That was then.

Photo by Washington Bureau/Getty Images

Why Trump Isn't Like Goldwater

Albert R. Hunt is a Bloomberg View columnist. He was the executive editor of Bloomberg News, before which he was a reporter, bureau chief and executive Washington editor at the Wall Street Journal.
Read More.
a | A

Half a century ago, a Republican rode his party's divisions to a presidential nomination by defying its establishment and empowering a populist base. Senator Barry Goldwater dismayed Republican liberals who thought him extreme and some conservatives who foresaw his landslide defeat.

Now Donald Trump is repeating history, minus the Republican liberals. Commentators have noted the parallels, some of them predicting that Trump will transform his party as Goldwater unexpectedly did in 1964 by mobilizing conservative forces that eventually produced the Reagan revolution.

But there's a huge difference. Once nominated, Goldwater eventually commanded at least rhetorical support from Republican leaders. While a few regulars bailed out and many remained vexed, most went along because that's what you do.

QuickTake How the U.S. Elects Presidents

But not with Trump. Never has a candidate been rejected by such a diverse range of his own party's prominent figures. What's unprecedented is how many of them proclaim that he's not qualified for the job.

These include the 2012 standard-bearer, Mitt Romney, a score of incumbent governors, senators and U.S. representatives, four former party chairmen, more than a half-dozen ex-cabinet members, leading national security and intelligence officials and numerous movers and shakers. Never did Goldwater have to deal opposition from former party chairmen.

The closest thing to good news for the candidate is that many other notable Republicans who won't back him have remained publicly neutral. At least the former secretaries of state Henry Kissinger and George Shultz didn't pronounce him unfit for office. Nor did the two living Republican ex-presidents, George H.W. Bush and his son, George W., though in private they've been harsher. Look for other top Republicans to join the anti-Trump ranks this autumn.

The Trump camp says it doesn't matter. He beat the party establishment in the primaries and doesn't need them in the general election.

Still, the depth and breadth of the opposition is unheard-of. On foreign policy, two fierce antagonists in the George W. Bush administration -- Richard Armitage, a moderate who was the second-ranking official at the State Department, and Paul Wolfowitz, the Pentagon's No. 2 who was the hawkish architect of the Iraq War -- have found common ground in the conviction that Trump isn't up to being commander-in-chief. So have two of the most moderate Republican senators, Susan Collins of Maine and Illinois' Mark Kirk, and two of the chamber's conservatives, Ben Sasse of Nebraska and Arizona's Jeff Flake.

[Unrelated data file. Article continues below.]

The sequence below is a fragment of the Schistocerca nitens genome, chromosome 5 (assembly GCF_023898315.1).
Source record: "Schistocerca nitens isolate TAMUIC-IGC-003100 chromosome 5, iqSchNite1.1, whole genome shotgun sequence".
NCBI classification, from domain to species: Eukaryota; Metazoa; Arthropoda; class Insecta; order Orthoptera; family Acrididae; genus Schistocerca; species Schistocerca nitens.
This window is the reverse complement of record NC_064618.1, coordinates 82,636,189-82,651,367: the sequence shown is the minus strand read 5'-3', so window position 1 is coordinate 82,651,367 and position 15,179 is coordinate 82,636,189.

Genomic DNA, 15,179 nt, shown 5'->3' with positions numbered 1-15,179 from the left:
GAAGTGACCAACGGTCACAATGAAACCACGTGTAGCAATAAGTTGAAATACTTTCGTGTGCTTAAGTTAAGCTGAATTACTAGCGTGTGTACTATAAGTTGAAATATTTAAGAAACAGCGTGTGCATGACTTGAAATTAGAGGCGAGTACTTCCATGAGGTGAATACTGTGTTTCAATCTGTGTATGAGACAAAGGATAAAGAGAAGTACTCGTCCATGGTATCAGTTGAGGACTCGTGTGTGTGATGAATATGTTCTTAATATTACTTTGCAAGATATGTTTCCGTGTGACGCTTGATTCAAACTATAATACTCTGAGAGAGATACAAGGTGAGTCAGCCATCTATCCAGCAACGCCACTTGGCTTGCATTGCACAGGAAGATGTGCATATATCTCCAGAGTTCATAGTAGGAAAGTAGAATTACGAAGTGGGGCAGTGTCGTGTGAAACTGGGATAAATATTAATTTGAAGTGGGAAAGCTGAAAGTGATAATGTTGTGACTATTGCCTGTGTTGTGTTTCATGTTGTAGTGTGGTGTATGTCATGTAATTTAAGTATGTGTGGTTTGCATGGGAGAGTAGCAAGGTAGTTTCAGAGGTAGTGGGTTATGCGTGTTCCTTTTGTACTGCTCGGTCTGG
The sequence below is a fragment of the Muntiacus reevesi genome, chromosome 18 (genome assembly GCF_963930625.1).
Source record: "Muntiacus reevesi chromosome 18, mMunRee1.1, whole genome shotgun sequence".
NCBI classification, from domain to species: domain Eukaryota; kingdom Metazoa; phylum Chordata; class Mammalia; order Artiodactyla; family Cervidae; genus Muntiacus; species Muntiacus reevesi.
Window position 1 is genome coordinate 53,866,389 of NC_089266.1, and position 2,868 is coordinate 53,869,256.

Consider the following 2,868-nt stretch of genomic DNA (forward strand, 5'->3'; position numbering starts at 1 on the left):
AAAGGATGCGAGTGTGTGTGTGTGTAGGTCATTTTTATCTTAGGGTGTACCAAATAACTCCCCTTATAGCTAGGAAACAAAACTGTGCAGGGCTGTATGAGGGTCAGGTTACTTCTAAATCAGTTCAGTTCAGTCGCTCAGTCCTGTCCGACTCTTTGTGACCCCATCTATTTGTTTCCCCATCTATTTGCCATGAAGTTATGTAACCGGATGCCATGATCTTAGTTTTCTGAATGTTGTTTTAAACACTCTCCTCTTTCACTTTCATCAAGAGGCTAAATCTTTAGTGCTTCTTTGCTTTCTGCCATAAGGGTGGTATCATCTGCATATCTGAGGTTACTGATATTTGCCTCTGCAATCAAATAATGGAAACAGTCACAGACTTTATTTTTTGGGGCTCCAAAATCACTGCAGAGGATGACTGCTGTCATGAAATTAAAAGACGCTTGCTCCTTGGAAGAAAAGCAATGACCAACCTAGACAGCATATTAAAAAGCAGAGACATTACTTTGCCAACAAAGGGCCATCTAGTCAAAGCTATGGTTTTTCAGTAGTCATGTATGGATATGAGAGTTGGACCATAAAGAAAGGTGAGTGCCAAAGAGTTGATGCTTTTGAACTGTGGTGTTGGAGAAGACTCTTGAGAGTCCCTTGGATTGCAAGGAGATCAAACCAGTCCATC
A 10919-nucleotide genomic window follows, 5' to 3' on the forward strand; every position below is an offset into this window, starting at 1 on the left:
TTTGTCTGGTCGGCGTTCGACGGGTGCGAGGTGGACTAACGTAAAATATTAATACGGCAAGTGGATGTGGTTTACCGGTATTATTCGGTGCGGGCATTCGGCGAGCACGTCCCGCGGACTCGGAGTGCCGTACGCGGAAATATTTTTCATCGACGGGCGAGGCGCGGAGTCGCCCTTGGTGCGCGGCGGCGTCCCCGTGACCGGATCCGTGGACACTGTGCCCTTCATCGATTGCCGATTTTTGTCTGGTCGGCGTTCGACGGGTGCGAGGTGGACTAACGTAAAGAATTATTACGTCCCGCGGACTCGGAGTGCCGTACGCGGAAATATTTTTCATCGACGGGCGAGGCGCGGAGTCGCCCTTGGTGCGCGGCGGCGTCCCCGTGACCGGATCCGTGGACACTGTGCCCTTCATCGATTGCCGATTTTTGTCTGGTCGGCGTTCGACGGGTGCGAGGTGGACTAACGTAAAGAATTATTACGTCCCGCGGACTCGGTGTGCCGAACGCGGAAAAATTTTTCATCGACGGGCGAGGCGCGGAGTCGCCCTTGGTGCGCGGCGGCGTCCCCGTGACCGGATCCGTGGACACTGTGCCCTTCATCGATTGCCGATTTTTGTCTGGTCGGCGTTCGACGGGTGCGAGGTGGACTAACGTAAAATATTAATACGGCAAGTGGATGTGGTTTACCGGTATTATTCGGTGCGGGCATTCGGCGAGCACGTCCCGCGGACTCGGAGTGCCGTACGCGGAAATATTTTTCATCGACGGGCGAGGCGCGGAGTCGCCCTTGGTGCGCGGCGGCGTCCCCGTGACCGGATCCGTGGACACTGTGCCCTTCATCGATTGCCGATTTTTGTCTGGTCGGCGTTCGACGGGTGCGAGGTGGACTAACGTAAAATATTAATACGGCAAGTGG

With nine weeks to go, more defections are likely to emerge. The conservative Dallas Morning News endorsed Hillary Clinton on Wednesday, the first time in more than 75 years it hasn't backed the Republican presidential nominee. 

That's quite a contrast to 1964, when even Goldwater's most ardent Republican foes, governors like Nelson Rockefeller of New York and George Romney of Michigan, supported him in the general election. The one living Republican ex-president, Dwight Eisenhower, convened a "unity" forum to rally support for the Arizona senator.

The anti-Trump Republican movement this year transcends ideology and electoral concerns; the candidate is actually running close to Clinton in recent polls. It goes to a core conviction among disparate elements of the party about the New York billionaire's lack of character and competence. 

"He is the least qualified person to ever run for president," says Vin Weber, a former Republican congressman and a major figure in presidential campaigns of Romney, Senator John McCain and the younger Bush. "There also are deep questions about his motivations, why does he want this job and what would he do with it."

Weber's fellow Minnesotan, Norm Coleman, a fund-raising stalwart and former senator, is harsher: Trump, he declared, is "A bigot, a misogynist, a fraud, a bully."

Flake says Trump's immigration proposals are dangerous for the country and that his insults directed at Latinos may harm Republicans for a generation.

Henry Paulson, Treasury Secretary under George W. Bush, has called Trump "a phony," a poor businessman whose policies would put the U.S. in economic peril.

Last month, 50 former top Republican national security officials circulated a letter charging that Trump's questionable "character, values and experience" would "put at risk our country's national security and well-being." 

With Kissinger and Shultz on the sidelines, there are three other living Republican secretaries of state. Colin Powell, who despite his displeasure at Clinton for invoking him in defense of her use of a private e-mail server, may endorse the Democrat. Condoleezza Rice is likely to sit the campaign out.

The oldest of the three is James Baker, White House chief of staff, Treasury secretary and secretary of state in the Reagan and first Bush administrations and a legendary Washington operative. He has met with Trump, but people who know him say he's not a fan. He's remained silent on the race, the kind of rebuke that Goldwater never had to worry about.

This column does not necessarily reflect the opinion of the editorial board or Bloomberg LP and its owners.

To contact the author of this story:
Albert R. Hunt at ahunt1@bloomberg.net

To contact the editor responsible for this story:
Jonathan Landman at jlandman4@bloomberg.net